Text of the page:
printer networked light control


[Andy] sent in his ‘Network Something‘ hack. For his proof of concept, he used a parallel port printer network adapter to create a set of network controllable LEDs. The virtual printer was implemented with a set of shift registers and a set of nand gates. (and a power regulator). Old print servers can be had pretty cheap – my HP $8 on ebay. Definitely an interesting way to get inexpensive network control of your projects.

Note: We’ll be making some server changes today and tomorrow, so comments will be offline for a bit. They’ll be back.

Comments

  1. Ian McKellar says:

    That reminds me of a hack I did in university. We used a network print server and an actual printer to rotate a mirror ball.

    http://www.ucc.gu.uwa.edu.au/services/mirrorball.ucc

  2. Barefoot says:

    sounds cool… might help if the instructions (in the zip file) were in English…

  3. boyan says:

    I looked at the project but there is little about the protocol – how does the applet talk to the IP print server? I have ton of older external HP jet direct print servers, some with 3 parallel ports but the protocol seems complex.

    Could someone post more detials on that raw-mode situation – how does one read/write to the power via IP?

    Thanks

  4. Wolfy says:

    that sounds like what ive been wanting to do. say for those people who have their satilite connected to a tv input card and its streaming on the net so you can still watch tv online. well what if you made one of these things with irda so you can change the channels. dunno how or if anyone would want to make it, but you never know might come in handy somewhere.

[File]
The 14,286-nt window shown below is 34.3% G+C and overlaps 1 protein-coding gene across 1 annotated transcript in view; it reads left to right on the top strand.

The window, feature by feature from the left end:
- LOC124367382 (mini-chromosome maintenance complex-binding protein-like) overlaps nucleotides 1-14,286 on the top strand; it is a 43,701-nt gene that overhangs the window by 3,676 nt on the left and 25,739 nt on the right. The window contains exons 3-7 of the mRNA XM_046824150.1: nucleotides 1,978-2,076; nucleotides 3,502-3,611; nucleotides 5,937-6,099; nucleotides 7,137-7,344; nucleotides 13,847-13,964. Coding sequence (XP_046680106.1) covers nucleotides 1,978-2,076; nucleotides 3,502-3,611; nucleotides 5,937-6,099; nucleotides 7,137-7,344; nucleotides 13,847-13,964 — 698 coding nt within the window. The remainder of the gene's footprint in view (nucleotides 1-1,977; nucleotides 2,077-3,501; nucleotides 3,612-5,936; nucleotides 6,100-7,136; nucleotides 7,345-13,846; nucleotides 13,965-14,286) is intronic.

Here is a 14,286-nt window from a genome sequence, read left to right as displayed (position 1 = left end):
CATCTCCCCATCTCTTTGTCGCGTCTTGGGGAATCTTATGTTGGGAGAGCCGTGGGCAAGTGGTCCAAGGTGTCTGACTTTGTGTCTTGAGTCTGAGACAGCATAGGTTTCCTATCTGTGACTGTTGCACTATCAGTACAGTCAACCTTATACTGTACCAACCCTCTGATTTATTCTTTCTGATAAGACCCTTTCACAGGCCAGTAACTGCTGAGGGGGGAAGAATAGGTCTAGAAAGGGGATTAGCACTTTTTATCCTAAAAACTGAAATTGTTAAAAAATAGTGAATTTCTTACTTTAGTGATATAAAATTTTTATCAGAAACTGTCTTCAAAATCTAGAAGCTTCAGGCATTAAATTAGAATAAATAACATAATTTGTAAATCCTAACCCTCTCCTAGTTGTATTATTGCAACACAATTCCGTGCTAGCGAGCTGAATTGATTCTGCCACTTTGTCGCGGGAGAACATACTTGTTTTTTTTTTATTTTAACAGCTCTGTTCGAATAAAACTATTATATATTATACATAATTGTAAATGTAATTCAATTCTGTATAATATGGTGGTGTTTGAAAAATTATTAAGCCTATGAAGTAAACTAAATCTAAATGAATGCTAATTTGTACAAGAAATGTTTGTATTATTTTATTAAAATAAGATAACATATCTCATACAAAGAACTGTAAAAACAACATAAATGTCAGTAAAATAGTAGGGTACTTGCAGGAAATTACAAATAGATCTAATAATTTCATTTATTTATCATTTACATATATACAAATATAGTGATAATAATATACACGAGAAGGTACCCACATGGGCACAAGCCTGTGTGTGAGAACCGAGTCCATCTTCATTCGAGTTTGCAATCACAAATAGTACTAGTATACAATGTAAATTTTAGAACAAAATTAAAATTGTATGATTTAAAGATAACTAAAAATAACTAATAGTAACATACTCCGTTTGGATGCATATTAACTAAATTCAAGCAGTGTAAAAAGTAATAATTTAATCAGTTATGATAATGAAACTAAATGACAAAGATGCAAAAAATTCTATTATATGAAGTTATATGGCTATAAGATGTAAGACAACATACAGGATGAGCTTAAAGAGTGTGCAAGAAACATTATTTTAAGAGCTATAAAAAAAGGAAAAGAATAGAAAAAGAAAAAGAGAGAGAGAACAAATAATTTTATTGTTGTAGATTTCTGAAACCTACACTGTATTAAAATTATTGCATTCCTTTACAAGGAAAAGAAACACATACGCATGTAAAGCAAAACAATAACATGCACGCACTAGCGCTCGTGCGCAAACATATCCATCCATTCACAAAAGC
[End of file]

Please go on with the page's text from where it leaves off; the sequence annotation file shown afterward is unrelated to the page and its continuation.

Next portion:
5. Christopher Freund says:

    To post #3:

    The project is all in visual basic and the protocol is handled by a network object from included with visual basic. The last I remember, the network object is passed an ip address and a port. Since all we are doing is sending a byte at a time to the print server on port 9100, the programming is rather simple. I did look up information about ports on some other print servers. They state that most are defaulted at 9100 and can be changed if the device allows. And in your case with the jetdirect box, printer port one is 9100, port two is 9101 and so on… I am using a port sniffer to see what other ports are available on my netgear server plug so I try to access the other pins of the printer port.

  6. hackamy says:

    COOOOOOOOOOOOOOOOOOOOOOOOOOOOOOOOOOOOOOOOOOOOOOOOOOOOOOOOOOOOOOL!!!!!!!!!!!!!!!!!!!!!! sweet

  7. hackarmy says:

    hrm; networkig for though *cogh*

  8. marc says:

    super coooooolll ..

    Is there any way that i can get the input from the parallel port too?

  9. Cliff says:

    Will this work with an Intel Netport Express?

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